Report from the Statehouse: SLG Work Session May 13

By Helen Hanlon

The session began with many motions, corrections, retractions of motions and confusion about what the Committee was being asked to decide today. It demonstrated to me – once again – the lack of preparation, communication and research in the development and drafting of some of these bills. So often it’s déjà vu all over again because many of these measures have been proposed and reworked for years. I get flashbacks of a comic strip from my youth called, “There Ought to Be a Law” and then envision a bunch of Mainers hard at work to make this a reality show.

After much debate about the process of today’s scheduled work, the Committee unanimously decided to form a 3-member subgroup to draft acceptable language that would allow the bills to pass rather than carrying them through into next session. I should note that Reps. Turner, Babbidge, and Evangelos seemed exceptionally thoughtful and practical throughout today’s work sessions.

 

LD857 (An Act To Prohibit Public Endorsement of Candidates for Office By County Employees and Elected Officials)

Debate continued into the bill discussion… with questions about the rationale for legislating an issue that is probably covered by existing rules and regulations in State, County and Departmental entities. The Committee was unsure how to proceed after Rep. Evangelos stated that he felt there was a conflict at issue since they had been asked to decide on the popular election of  an Attorney General (LD743) and to weigh in on LD857.

It was proposed that Committee vote ONTP with a letter asking the Secretary of State to review existing regulations for any conflicts or loopholes, but Rep. Evangelos made the sensible suggestion that the Chair and Co-chair simply send a letter seeking advice from the Sec. of State on how or if to proceed. Phew!

 

LD 1354 (An Act To Improve The Administrative Procedure Act)

This bill repeals a requirement that rules be approved for form and legality by the Attorney General and adds a requirement that rules be submitted to the Attorney General for advice as to form and legality. It changes a statutory provision regarding the taking of private property and notice requirements; allows for electronic submission of certain rule-making information; and enacts a provision that allows an agency to choose to incorporate by reference certain amendments to a code, standard, rule or regulation.

Rep. Martin forcefully maintained that there should be no change to the existing process and suggested the bill stemmed from the “Governor’s major heartburn with the Attorney General.”  Rep. Turner, however, felt that they “should not throw the baby out with the bathwater.” She urged the Committee to work on parts of the bill that made sense and keep provisions 3, 4, 5, 6.

On the ONTP motion, the vote was split 6-6 with one absent.

 

Report from the Statehouse: SLG Committee Work Session April 27

Terms of Service

By Polly Ward

This will be brief because the work session was fairly brief.  There were two bills in public hearings before the work session, and I learned a lot about ancient and family burial grounds – though maybe not as much as Helen has gleaned on bear baiting.

The three bills covered in this State and Local Government work session were:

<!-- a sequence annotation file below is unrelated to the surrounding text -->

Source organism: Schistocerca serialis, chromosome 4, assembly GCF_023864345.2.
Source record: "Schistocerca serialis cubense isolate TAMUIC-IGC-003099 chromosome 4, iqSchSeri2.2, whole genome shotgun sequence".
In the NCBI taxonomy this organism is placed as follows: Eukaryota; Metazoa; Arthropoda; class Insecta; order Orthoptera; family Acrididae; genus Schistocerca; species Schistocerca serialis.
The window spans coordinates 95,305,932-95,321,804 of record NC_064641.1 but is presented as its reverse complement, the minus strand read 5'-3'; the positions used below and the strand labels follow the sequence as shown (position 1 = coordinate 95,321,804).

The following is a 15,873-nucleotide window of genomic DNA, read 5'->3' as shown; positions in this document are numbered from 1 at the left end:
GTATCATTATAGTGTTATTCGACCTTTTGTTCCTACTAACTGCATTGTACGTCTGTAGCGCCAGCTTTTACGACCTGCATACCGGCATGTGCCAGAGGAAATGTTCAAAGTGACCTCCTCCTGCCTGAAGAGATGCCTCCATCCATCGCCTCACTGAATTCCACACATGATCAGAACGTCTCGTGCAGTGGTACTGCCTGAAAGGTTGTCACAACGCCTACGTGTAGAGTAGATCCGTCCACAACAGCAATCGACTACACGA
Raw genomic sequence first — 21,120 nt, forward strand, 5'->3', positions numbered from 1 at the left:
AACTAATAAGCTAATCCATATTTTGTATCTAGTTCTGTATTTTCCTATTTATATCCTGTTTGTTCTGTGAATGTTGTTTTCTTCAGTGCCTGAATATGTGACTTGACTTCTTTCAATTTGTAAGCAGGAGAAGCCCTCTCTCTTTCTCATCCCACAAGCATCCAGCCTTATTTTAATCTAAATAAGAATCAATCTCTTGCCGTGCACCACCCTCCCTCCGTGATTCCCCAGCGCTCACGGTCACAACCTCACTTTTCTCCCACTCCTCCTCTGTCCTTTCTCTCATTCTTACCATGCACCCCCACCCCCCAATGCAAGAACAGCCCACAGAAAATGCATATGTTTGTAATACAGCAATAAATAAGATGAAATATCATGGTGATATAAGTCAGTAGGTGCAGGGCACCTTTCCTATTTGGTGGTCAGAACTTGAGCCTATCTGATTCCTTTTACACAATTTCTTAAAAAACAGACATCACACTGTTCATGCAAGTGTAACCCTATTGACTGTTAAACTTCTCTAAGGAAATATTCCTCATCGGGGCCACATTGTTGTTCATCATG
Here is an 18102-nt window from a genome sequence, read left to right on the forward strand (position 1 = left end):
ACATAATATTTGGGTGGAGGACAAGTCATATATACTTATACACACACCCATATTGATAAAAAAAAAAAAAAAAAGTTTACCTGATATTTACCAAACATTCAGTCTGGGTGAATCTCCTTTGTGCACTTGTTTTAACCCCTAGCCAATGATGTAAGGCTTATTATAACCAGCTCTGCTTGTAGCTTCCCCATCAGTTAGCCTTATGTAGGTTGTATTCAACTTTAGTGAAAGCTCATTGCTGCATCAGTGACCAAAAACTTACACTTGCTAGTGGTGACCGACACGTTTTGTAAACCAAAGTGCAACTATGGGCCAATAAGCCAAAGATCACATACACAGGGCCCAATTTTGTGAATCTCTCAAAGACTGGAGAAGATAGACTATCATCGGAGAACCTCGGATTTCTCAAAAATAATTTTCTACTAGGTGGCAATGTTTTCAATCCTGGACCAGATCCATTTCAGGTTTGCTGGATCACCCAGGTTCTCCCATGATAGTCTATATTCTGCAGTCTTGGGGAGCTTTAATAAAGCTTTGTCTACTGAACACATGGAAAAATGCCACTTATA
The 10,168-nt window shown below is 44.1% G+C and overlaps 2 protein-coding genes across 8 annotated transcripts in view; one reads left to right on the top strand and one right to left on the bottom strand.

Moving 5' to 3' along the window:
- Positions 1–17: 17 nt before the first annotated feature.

LD 182 (An Act to Eliminate Term Limits for Legislators)

The original ONTP motion was withdrawn so that Rep. Babbidge could offer an amendment that would change the number of terms members of the Legislature can serve from four to six. This would enable legislators to have more time to gain experience before going into leadership, and perhaps reduce the number of leaders who are termed out after only one term in leadership. Following Rep. Babbidge’s presentation of his amendment, the motion was made ONTP.

Action: ONTP. The vote was 10 ONTP, 1 OTP/AM and 2 absent.

 

LD 106 (Resolution, Proposing an Amendment to the Constitution of Maine to Increase the Length of Terms of Senators to 4 Years)

This bill would have had all senators run for 4 year terms beginning in 2016. The Secretary of State’s Office testified NFNA due to the potential that 4 year terms would not mesh well with the requirements of redistricting every 10 years.

Action: ONTP. The committee voted 11-0.

 

LD 1012 (Resolution, Proposing an Amendment to the Constitution of Maine to Increase the Length of Terms of Senators)

This bill would create 4 year terms for Senators with half running in 2016 and the other half running in 2018. The sponsor offered an amendment that would have senators run for 4, 4, and 2 year terms to resolve the potential with conflicts with redistricting requirements.

Action: ONTP. The original motion was OTP as amended; this motion failed. The next motion was ONTP with 6 in favor, 5 opposed and 2 absent.

 

 

 

Report from the Statehouse: VLA Work Session April 10, Elections

by Ann Luther

Last day before the 60% deadline. The Committee continues to work efficiently and in a bipartisan fashion. They did four liquor bills first, then turned to the election bills of interest to us.

  • LD 858 An Act To Better Inform the Public of Election Results.
    Action: OTP-Amended to stipulate “where feasible.”
  • LD 744 An Act To Permit Unenrolled Voters To Cast Ballots in Primary Elections. No specific objections, vague concerns about cost. No visible support. Read the League’s testimony on this and other bills this session here.
    Action: Ought Not To Pass (Unanimous)
  • LD 720 An Act To Establish an Open Primary System in the State. Pending citizen action on ranked choice voting cited. No visible support.
    Action: ONTP (Unanimous) Read the League’s testimony on this and other bills this session here.
  • LD 770 An Act To Permit Maine Residents To Register To Vote Online. No visible support. Read the League’s testimony on this and other bills this session here.
    Action: ONTP (Unanimous)
  • LD 677 An Act To Amend the Election Laws Concerning Candidates and Nominees. This bill had to do with banning the practice in both parties of running “paper candidates” and then replacing them at the last minute. There was some support in the committee for this, but in the end, it fell to the deadline and the practical considerations of changing it.